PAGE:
Second Concert Overture in A Major for grand orchestra Op.101
(b. Frankfurt, 24 October 1811 – d. Cologne, 11 May 1885)
Concert Overture no. 2 in A major, op. 101
Born two days after Liszt in 1811, Ferdinand Hiller was one of the most prominent musicians in Germany in the middle years of the nineteenth century. He did not have the original genius of Schumann or Liszt, but he was at the centre of musical affairs, especially during the long period he spent in charge of the music in Cologne, and he composed a great quantity of music. He was heavily built, wealthy, urbane and well travelled, and he had a wide network of friends and contacts across Europe. He spent seven years in Paris, where he was on close terms with Berlioz, Chopin and Liszt, and a similar period in Rome. He was close to Mendelssohn in Leipzig, and he worked with Schumann in Dresden. As pianist, conductor, composer and teacher he wielded great influence in Cologne and nearby cities, and his friendship with Schumann (who succeeded him as conductor in Düsseldorf) turned into an alliance of like-minded musicians whose principal bond was a distaste for Wagner and the threat he posed to the flourishing mainstream of German music, perceived to be a grand symphonic tradition stemming from Beethoven. He was on friendly terms with Brahms and Bruch. In his later years he also wrote a number of books.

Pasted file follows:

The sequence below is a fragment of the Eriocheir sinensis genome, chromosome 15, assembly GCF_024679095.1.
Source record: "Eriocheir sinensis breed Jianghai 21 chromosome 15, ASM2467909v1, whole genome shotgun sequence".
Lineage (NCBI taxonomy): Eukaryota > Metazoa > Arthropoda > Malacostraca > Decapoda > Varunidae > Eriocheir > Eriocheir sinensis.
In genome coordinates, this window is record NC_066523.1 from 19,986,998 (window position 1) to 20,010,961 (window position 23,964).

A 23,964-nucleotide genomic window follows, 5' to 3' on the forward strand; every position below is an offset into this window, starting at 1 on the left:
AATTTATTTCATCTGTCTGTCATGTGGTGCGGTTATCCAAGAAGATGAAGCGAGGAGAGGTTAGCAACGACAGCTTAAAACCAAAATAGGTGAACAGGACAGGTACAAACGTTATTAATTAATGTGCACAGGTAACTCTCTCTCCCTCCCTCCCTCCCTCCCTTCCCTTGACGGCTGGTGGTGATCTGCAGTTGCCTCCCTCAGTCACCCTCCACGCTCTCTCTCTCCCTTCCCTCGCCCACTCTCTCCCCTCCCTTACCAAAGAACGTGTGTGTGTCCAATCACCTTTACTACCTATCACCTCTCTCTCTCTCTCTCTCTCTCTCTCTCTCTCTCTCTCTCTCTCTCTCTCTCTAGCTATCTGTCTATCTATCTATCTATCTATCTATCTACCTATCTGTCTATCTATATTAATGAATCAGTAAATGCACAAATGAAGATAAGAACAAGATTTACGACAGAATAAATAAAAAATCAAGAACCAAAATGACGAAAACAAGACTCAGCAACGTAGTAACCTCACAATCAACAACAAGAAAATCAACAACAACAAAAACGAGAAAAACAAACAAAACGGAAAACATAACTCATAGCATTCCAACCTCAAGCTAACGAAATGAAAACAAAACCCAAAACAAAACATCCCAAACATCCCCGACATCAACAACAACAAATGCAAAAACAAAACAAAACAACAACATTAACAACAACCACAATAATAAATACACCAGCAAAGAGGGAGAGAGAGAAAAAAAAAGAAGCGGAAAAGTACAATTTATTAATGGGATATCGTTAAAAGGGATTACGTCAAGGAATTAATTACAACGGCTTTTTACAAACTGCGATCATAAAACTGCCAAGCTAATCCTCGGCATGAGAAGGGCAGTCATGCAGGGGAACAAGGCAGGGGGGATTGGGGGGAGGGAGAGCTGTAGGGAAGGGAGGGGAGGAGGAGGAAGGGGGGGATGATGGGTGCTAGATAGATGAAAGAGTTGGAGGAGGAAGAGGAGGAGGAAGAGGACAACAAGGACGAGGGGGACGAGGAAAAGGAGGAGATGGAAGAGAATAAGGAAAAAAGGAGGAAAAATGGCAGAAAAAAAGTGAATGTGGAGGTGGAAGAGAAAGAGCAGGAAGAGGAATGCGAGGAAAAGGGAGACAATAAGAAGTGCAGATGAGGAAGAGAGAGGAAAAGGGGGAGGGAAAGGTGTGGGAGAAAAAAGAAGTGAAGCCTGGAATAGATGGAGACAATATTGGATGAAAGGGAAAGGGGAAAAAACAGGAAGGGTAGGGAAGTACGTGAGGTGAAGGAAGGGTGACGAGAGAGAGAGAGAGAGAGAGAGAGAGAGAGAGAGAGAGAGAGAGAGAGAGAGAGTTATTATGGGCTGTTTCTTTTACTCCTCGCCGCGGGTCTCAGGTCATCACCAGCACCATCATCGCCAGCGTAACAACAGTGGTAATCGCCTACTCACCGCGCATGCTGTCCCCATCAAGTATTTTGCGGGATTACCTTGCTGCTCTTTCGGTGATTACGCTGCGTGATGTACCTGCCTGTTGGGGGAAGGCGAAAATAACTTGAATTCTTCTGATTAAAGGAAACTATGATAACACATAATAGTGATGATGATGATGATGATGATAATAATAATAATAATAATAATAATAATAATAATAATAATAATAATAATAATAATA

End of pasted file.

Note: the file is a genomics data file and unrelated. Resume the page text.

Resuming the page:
His principal works were choral, and he also wrote half a dozen operas. Among the relatively few orchestral works are four overtures, two derived from theatre (Faust and Demetrius, after the five-act play by Herman Grimm) and two simply titled ‚Konzertouvertüre‘. The second Konzertouvertüre was composed in 1863 to mark the twenty-fifth anniversary of the Mozartstiftung in Frankfurt. This was founded in 1838 to assist young composers, also to help established older composers who found themselves in need.
Hiller‘s overture was first performed in the new hall of the Frankfurt Liederkranz on 25 June 1863, conducted by the composer, and published in the same year by Schott of Mainz with a dedication to the Danish composer Niels Gade. The first performance in England was at the Crystal Palace, London, on 31 October 1868. The overture maintains a single tempo throughout and adopts a traditional sonata-form outline, with a secondary theme nine bars before letter B, a second subject on the cellos at letter C, a development beginning shortly after letter E, a recapitulation at letter H, and a coda at letter L.
Hugh Macdonald, 2017
For performance material please contact Schott,